Millions of plastic bottles are thrown away every year. Many end up polluting the ocean or buried under the earth. With concern about plastics growing it is time to think seriously about innovating with packaging. How can we make our packaging environmentally friendly, disposable and fit for the packaging purpose? Let's consider some solutions from the food industry and one creative idea in particular - edible packaging.
Nature gives us some fine examples. Coconuts and bananas come in packaging which is strong and recyclable but not edible. However, apples, pears, potatoes and tomatoes all have edible skins and even the tougher outer layers of oranges and lemons can be baked in cakes.
One of the first and most successful examples of man-made edible packaging is the common ice cream cone. Edible cones were patented by two separate Italian entrepreneurs in 1902 and 1903. They were Antonio Valvona, an ice cream merchant from Manchester, UK and Italo Marchiony, an ice cream salesman from New York. The key idea was to roll a waffle into a cone. This novel way of delivering ice cream proved a huge success at the 1904 World Fair in St Louis. Nowadays we just take for granted an innovation which allows us to eat an ice cream and then eat its delivery package.
A start-up company called Skipping Rocks Lab, based at Imperial College, London, has announced an 'edible water bottle' named 'Ooho'. This squidgy spherical container is made from seaweed extract and can be swallowed and digested. It is tasteless but flavours can be added to it. This innovative venture has raised over $700,000 in a crowdfunding campaign. The company has won numerous innovation and environmental design awards.
Nigel Gifford is an aeronautical engineer from Somerset, England who has a background in army catering. He has designed a drone that delivers aid to disaster areas which are difficult to reach. The drone itself is edible.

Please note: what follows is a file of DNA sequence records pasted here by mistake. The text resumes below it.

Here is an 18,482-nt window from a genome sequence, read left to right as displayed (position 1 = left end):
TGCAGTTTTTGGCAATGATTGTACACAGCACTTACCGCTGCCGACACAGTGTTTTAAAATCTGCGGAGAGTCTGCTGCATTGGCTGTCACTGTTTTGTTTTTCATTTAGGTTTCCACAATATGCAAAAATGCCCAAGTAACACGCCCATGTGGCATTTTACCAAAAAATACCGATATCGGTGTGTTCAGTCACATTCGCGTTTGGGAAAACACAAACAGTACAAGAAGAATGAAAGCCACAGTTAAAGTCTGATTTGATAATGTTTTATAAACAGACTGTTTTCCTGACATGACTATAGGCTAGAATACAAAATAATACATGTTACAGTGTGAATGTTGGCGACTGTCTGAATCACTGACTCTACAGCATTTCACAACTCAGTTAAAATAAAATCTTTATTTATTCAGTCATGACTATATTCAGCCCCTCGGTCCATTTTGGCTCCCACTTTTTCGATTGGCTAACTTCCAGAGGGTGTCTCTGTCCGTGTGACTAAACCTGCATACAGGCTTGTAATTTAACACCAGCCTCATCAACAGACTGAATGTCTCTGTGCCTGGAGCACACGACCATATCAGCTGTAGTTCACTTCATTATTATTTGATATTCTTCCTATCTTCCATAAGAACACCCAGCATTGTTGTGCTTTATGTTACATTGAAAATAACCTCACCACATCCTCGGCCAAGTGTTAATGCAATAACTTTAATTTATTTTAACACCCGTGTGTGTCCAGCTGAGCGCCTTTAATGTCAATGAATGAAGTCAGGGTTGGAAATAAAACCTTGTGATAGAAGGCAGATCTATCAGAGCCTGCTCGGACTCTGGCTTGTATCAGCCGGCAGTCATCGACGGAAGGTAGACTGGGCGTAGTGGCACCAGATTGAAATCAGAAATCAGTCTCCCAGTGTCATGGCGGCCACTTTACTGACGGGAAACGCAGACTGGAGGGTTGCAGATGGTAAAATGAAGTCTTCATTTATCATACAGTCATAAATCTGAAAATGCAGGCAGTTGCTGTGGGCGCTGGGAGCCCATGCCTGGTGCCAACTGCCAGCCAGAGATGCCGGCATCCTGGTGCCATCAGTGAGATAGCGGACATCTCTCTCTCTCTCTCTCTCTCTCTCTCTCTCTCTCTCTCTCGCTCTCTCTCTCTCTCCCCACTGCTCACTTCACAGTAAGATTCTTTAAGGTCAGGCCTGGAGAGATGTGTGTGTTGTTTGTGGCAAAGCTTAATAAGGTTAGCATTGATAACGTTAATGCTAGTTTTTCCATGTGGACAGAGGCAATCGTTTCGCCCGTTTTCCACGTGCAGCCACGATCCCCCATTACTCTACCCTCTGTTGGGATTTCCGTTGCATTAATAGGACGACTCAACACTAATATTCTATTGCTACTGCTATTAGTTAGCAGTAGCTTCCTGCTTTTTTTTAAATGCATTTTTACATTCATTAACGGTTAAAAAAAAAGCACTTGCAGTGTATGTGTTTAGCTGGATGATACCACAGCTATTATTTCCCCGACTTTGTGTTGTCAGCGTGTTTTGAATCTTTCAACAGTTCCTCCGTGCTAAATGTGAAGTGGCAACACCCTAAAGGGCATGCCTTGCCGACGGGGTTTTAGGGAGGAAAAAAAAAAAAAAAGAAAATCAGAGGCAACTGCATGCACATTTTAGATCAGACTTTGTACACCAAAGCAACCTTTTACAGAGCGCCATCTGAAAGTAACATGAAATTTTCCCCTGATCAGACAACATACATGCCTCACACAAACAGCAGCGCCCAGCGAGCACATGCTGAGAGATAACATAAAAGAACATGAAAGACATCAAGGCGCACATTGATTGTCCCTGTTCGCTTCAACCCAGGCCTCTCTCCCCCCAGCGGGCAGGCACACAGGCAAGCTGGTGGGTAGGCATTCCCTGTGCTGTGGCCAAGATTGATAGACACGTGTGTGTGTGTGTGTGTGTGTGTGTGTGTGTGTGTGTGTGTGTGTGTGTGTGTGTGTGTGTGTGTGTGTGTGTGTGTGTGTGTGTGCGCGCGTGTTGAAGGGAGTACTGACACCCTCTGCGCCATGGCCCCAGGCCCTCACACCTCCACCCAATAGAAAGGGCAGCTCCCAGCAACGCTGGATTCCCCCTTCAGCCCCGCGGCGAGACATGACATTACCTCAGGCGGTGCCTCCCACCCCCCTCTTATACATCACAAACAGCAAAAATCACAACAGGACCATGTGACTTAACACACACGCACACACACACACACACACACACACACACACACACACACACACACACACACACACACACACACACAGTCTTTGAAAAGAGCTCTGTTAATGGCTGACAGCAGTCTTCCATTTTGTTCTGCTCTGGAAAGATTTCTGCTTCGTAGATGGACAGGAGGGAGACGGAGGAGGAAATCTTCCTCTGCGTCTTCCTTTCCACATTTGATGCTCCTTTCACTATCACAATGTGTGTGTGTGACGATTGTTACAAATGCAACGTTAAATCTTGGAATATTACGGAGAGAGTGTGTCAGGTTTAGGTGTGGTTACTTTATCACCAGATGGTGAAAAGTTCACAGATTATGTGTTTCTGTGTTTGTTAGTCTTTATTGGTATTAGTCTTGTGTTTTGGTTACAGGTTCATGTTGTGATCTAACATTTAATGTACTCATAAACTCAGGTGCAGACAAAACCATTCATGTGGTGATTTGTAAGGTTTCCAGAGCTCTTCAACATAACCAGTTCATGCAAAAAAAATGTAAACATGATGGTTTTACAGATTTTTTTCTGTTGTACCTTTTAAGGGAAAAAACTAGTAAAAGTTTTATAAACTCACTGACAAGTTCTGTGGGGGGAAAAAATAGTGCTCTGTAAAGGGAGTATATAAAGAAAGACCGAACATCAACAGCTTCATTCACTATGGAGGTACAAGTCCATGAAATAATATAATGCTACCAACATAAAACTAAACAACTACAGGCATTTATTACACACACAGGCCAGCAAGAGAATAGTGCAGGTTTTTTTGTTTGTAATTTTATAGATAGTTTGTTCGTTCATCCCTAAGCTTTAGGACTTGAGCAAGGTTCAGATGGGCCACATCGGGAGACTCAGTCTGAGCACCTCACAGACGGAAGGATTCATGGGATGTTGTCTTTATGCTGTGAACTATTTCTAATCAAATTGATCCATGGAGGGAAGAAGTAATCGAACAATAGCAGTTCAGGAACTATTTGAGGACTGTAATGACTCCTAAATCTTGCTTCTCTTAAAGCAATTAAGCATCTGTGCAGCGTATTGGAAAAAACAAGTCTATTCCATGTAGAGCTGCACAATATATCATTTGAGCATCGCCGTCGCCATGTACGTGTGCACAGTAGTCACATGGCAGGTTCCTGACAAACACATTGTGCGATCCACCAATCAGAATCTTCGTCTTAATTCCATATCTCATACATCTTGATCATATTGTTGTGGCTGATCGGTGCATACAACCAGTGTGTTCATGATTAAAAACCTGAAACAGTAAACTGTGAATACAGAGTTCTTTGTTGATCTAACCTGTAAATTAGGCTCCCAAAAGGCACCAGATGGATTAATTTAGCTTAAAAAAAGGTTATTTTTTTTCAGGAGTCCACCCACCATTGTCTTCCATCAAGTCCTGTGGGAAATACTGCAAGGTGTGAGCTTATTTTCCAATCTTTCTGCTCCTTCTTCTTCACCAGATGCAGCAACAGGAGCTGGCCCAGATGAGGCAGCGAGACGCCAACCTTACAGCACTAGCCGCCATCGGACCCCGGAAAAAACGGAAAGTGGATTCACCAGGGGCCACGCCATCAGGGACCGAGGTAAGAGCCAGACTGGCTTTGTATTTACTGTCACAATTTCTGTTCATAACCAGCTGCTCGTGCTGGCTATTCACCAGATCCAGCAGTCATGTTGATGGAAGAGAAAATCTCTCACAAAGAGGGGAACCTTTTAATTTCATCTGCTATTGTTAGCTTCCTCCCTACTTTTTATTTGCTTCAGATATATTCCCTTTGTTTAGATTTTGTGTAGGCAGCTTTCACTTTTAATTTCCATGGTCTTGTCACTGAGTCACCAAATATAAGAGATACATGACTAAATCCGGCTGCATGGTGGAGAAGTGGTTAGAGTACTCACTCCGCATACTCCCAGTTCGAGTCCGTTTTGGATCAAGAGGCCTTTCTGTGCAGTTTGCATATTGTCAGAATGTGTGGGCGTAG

The Pouncer drone is three metres wide and is designed to deliver emergency foods and medical supplies. "We wanted to make something that is the ultimate usable package delivery system for aid and disaster scenarios that could go where traditional methods can't due to damaged infrastructure, and solves multiple issues that have previously cost lives," said Gifford. As regards the edible hull he said, 'As long as it is strong enough to make one flight, you increase the food you are delivering. It doesn't even matter if it breaks up when it lands. It is planned that the largest drone can feed 100 people for a day and can be delivered with an accuracy of within 10 metres of its target.
The US Department of Agriculture (USDA) recently announced a prototype edible plastic film. It is made from the milk protein casein and the film could contain flavours or nutrients. A patent is pending but several commercial firms have expressed an interest in developing the product.
There are issues with edible packaging including cost, hygiene and moisture resistance. Perhaps the biggest obstacle will be changing consumer habits. However, it is generally agreed that current plastic containers are just too harmful to the environment. When we order an ice cream we expect it to be delivered in a cone. Perhaps we should demand that the big food suppliers learn a lesson from the humble ice cream cone and innovate with their packaging.